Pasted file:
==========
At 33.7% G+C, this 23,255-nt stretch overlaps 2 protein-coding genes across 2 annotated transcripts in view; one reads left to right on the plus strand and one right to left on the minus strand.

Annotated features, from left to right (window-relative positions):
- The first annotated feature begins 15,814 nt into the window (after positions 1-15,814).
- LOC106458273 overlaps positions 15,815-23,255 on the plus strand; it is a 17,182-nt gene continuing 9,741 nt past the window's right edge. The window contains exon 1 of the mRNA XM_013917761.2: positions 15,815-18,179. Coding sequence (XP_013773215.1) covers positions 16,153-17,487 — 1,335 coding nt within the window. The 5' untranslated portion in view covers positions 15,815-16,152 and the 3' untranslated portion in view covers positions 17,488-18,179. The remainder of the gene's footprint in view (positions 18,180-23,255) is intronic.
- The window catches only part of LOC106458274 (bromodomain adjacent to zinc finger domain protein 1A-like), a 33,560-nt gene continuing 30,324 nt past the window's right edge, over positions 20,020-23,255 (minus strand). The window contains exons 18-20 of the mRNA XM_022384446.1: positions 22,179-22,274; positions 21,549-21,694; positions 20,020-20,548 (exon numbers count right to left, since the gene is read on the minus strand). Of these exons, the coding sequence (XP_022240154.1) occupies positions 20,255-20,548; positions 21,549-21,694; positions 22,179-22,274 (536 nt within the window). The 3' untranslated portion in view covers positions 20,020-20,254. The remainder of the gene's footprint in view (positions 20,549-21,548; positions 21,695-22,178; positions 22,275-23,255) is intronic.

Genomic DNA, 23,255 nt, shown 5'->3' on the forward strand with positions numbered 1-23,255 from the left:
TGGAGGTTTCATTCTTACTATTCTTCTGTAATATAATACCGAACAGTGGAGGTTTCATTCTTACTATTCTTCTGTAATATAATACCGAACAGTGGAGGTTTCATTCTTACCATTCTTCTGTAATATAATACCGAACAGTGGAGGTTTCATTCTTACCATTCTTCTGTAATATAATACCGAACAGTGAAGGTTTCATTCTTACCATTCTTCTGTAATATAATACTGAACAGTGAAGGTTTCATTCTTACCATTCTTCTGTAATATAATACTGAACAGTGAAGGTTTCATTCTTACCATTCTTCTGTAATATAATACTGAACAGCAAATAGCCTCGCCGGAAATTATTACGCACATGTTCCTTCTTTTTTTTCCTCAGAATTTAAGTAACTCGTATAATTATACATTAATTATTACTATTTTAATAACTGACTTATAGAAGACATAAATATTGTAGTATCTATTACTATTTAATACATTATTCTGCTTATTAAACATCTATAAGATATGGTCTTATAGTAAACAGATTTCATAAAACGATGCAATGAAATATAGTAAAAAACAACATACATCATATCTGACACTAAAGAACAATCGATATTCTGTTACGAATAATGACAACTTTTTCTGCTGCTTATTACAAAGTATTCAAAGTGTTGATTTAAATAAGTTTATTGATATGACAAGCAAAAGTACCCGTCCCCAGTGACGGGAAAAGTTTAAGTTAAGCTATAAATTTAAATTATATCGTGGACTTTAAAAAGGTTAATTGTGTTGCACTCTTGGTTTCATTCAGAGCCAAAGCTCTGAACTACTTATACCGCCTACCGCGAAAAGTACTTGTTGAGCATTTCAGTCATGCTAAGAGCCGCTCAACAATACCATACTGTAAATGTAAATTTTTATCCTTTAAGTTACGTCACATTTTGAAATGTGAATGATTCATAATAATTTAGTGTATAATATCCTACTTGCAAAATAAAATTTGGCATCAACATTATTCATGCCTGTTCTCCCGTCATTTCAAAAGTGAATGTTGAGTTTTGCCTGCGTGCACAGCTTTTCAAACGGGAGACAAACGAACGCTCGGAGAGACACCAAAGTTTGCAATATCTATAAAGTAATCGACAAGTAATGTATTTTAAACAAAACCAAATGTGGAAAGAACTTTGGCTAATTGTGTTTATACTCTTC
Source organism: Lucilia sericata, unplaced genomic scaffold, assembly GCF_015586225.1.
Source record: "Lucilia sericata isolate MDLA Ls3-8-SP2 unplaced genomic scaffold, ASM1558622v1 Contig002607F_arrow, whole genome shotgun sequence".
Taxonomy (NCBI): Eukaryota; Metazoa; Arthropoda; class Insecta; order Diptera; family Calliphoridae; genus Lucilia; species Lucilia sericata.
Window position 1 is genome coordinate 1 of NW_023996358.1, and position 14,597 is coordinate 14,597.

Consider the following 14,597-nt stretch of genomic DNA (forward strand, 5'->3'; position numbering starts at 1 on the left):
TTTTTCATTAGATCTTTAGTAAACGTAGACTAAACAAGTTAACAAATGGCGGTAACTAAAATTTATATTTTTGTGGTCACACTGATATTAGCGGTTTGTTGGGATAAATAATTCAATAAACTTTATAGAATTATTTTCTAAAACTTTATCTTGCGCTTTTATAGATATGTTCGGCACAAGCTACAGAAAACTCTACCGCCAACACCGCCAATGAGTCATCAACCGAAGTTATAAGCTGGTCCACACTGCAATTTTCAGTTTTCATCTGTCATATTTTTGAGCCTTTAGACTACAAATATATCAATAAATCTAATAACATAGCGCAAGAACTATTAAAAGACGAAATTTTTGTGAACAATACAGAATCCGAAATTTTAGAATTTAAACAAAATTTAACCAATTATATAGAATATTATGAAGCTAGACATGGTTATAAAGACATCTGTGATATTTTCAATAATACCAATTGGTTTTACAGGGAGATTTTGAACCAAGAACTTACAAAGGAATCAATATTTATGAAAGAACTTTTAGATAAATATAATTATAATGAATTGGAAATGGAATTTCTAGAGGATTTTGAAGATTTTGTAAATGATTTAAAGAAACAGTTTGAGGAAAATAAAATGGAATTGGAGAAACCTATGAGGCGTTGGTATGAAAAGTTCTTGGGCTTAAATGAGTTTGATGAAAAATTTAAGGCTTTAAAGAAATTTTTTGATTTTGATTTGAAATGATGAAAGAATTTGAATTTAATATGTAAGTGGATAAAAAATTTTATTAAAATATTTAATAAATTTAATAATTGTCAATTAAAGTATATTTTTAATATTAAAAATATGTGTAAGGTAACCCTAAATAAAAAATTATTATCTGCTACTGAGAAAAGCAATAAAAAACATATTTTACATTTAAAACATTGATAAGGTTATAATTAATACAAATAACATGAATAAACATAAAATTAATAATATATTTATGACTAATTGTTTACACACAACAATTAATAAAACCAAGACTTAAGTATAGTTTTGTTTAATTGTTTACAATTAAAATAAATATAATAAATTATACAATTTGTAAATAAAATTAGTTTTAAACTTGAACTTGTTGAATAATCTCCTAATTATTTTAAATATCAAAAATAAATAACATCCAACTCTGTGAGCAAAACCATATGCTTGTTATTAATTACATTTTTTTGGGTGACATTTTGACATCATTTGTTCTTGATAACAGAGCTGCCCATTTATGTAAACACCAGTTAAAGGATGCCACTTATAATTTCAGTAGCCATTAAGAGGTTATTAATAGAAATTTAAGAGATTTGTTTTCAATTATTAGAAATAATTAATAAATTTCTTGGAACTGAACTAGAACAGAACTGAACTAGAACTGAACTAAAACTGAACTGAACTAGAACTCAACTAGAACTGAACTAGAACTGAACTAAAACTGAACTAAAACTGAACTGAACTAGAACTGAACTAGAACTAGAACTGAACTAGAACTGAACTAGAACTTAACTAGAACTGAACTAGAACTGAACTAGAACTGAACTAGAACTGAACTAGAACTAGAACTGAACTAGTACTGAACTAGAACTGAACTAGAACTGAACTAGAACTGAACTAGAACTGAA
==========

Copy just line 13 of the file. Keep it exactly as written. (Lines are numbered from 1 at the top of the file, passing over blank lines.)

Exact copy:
TTTTTCATTAGATCTTTAGTAAACGTAGACTAAACAAGTTAACAAATGGCGGTAACTAAAATTTATATTTTTGTGGTCACACTGATATTAGCGGTTTGTTGGGATAAATAATTCAATAAACTTTATAGAATTATTTTCTAAAACTTTATCTTGCGCTTTTATAGATATGTTCGGCACAAGCTACAGAAAACTCTACCGCCAACACCGCCAATGAGTCATCAACCGAAGTTATAAGCTGGTCCACACTGCAATTTTCAGTTTTCATCTGTCATATTTTTGAGCCTTTAGACTACAAATATATCAATAAATCTAATAACATAGCGCAAGAACTATTAAAAGACGAAATTTTTGTGAACAATACAGAATCCGAAATTTTAGAATTTAAACAAAATTTAACCAATTATATAGAATATTATGAAGCTAGACATGGTTATAAAGACATCTGTGATATTTTCAATAATACCAATTGGTTTTACAGGGAGATTTTGAACCAAGAACTTACAAAGGAATCAATATTTATGAAAGAACTTTTAGATAAATATAATTATAATGAATTGGAAATGGAATTTCTAGAGGATTTTGAAGATTTTGTAAATGATTTAAAGAAACAGTTTGAGGAAAATAAAATGGAATTGGAGAAACCTATGAGGCGTTGGTATGAAAAGTTCTTGGGCTTAAATGAGTTTGATGAAAAATTTAAGGCTTTAAAGAAATTTTTTGATTTTGATTTGAAATGATGAAAGAATTTGAATTTAATATGTAAGTGGATAAAAAATTTTATTAAAATATTTAATAAATTTAATAATTGTCAATTAAAGTATATTTTTAATATTAAAAATATGTGTAAGGTAACCCTAAATAAAAAATTATTATCTGCTACTGAGAAAAGCAATAAAAAACATATTTTACATTTAAAACATTGATAAGGTTATAATTAATACAAATAACATGAATAAACATAAAATTAATAATATATTTATGACTAATTGTTTACACACAACAATTAATAAAACCAAGACTTAAGTATAGTTTTGTTTAATTGTTTACAATTAAAATAAATATAATAAATTATACAATTTGTAAATAAAATTAGTTTTAAACTTGAACTTGTTGAATAATCTCCTAATTATTTTAAATATCAAAAATAAATAACATCCAACTCTGTGAGCAAAACCATATGCTTGTTATTAATTACATTTTTTTGGGTGACATTTTGACATCATTTGTTCTTGATAACAGAGCTGCCCATTTATGTAAACACCAGTTAAAGGATGCCACTTATAATTTCAGTAGCCATTAAGAGGTTATTAATAGAAATTTAAGAGATTTGTTTTCAATTATTAGAAATAATTAATAAATTTCTTGGAACTGAACTAGAACAGAACTGAACTAGAACTGAACTAAAACTGAACTGAACTAGAACTCAACTAGAACTGAACTAGAACTGAACTAAAACTGAACTAAAACTGAACTGAACTAGAACTGAACTAGAACTAGAACTGAACTAGAACTGAACTAGAACTTAACTAGAACTGAACTAGAACTGAACTAGAACTGAACTAGAACTGAACTAGAACTAGAACTGAACTAGTACTGAACTAGAACTGAACTAGAACTGAACTAGAACTGAACTAGAACTGAA